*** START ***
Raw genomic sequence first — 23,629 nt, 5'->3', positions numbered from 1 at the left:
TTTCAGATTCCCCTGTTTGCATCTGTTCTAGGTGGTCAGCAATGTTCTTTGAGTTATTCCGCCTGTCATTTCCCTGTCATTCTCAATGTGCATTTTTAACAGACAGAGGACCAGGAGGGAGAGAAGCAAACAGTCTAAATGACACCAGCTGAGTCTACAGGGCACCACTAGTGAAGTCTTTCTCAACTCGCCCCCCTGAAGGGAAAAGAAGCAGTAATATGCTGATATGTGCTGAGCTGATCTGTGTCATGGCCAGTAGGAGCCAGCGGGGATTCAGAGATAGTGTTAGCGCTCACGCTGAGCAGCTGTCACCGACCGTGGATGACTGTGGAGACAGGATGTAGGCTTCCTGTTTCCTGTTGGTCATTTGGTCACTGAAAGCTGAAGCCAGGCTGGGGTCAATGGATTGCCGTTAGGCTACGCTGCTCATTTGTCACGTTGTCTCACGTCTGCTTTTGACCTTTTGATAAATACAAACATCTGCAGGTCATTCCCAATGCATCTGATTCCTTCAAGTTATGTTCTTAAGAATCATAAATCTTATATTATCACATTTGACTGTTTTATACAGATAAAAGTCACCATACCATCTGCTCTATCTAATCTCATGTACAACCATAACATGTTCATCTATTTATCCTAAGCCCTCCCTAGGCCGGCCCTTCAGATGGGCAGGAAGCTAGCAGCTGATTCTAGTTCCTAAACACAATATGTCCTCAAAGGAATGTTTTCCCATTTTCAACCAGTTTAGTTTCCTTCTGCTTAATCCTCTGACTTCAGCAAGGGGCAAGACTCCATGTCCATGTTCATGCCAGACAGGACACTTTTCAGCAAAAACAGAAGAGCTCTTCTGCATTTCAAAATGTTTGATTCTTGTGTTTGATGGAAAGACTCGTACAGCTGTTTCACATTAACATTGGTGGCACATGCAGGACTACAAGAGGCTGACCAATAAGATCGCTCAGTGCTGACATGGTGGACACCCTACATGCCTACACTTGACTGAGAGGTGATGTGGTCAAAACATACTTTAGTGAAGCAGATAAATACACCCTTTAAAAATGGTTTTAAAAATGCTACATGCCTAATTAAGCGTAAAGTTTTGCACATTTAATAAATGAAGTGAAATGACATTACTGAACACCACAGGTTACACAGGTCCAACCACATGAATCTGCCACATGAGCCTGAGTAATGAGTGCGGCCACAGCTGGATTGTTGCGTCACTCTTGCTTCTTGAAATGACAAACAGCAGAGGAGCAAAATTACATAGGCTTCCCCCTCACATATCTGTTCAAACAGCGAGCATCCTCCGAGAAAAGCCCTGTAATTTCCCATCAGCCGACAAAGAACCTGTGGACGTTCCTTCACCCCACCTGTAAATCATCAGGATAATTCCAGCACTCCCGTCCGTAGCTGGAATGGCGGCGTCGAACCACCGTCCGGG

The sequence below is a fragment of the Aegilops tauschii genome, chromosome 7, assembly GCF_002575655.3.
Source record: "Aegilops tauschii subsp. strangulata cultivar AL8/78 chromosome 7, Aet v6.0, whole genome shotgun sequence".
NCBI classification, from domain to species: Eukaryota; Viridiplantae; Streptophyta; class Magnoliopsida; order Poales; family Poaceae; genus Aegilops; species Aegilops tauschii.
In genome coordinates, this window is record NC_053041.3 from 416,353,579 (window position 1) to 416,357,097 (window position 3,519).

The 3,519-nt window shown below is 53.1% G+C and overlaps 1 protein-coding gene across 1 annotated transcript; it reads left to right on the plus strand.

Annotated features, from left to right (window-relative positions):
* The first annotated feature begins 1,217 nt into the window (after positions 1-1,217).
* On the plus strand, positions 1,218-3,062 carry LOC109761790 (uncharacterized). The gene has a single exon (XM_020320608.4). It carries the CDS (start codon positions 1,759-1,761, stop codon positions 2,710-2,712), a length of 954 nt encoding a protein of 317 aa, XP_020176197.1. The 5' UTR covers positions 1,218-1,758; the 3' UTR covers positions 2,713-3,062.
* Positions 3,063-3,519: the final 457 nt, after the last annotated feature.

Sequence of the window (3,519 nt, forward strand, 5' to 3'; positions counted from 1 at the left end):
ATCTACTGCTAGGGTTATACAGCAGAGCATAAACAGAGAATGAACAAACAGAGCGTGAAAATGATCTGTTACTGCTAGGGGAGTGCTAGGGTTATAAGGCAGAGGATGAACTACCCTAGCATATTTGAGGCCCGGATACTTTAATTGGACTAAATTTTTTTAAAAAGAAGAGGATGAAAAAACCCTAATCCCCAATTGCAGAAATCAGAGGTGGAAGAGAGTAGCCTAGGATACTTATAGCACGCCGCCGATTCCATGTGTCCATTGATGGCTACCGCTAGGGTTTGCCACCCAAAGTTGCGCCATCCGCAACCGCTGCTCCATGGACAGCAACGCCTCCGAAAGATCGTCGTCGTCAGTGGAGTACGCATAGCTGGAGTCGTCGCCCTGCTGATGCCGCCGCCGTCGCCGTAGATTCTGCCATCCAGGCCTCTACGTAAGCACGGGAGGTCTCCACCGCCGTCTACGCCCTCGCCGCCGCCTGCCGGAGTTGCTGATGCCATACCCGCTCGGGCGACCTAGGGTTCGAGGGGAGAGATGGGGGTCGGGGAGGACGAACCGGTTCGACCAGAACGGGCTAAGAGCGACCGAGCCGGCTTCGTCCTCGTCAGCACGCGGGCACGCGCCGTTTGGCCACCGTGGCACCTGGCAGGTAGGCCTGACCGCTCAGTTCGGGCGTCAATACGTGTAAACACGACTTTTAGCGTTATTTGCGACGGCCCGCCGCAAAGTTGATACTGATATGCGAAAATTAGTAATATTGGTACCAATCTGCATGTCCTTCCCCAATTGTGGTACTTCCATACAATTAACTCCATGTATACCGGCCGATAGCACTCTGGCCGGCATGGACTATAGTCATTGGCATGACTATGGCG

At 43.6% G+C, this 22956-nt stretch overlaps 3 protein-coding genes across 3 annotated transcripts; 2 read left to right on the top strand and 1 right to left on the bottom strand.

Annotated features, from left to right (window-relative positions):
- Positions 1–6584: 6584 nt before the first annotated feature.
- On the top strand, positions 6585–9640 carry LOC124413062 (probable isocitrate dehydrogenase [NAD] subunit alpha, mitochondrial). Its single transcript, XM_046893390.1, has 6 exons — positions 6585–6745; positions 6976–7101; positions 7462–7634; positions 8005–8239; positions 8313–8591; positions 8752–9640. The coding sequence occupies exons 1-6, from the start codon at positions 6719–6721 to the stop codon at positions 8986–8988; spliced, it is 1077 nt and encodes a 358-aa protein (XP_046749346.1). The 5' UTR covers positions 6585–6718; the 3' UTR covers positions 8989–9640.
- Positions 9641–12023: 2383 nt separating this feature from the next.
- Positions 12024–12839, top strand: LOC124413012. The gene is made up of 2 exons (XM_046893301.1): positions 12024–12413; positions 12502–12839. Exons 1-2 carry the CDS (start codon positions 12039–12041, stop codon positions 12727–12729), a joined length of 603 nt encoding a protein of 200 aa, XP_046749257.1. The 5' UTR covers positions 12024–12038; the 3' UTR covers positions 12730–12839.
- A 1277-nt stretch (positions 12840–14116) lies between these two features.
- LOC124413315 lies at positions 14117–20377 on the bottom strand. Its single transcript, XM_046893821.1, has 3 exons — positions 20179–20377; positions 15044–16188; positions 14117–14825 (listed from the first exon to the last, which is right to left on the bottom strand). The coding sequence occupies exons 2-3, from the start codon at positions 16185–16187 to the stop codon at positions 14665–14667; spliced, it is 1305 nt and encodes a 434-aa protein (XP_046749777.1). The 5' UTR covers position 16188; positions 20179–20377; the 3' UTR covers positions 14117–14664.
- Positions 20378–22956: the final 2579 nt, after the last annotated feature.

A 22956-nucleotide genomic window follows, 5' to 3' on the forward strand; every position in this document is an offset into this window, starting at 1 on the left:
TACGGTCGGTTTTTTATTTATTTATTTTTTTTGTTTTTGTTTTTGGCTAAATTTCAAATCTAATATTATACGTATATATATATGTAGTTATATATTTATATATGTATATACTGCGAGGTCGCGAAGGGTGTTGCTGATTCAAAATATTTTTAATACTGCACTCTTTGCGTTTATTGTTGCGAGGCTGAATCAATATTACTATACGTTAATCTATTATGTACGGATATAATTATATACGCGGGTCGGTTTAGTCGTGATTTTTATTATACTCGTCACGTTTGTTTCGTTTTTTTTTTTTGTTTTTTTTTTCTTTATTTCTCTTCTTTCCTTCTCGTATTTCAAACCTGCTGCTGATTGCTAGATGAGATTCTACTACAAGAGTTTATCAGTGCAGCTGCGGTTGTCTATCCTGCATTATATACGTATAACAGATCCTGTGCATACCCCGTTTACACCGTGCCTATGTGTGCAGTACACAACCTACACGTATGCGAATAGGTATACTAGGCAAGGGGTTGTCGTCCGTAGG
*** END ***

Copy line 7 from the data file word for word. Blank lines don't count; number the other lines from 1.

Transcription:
The 3,519-nt window shown below is 53.1% G+C and overlaps 1 protein-coding gene across 1 annotated transcript; it reads left to right on the plus strand.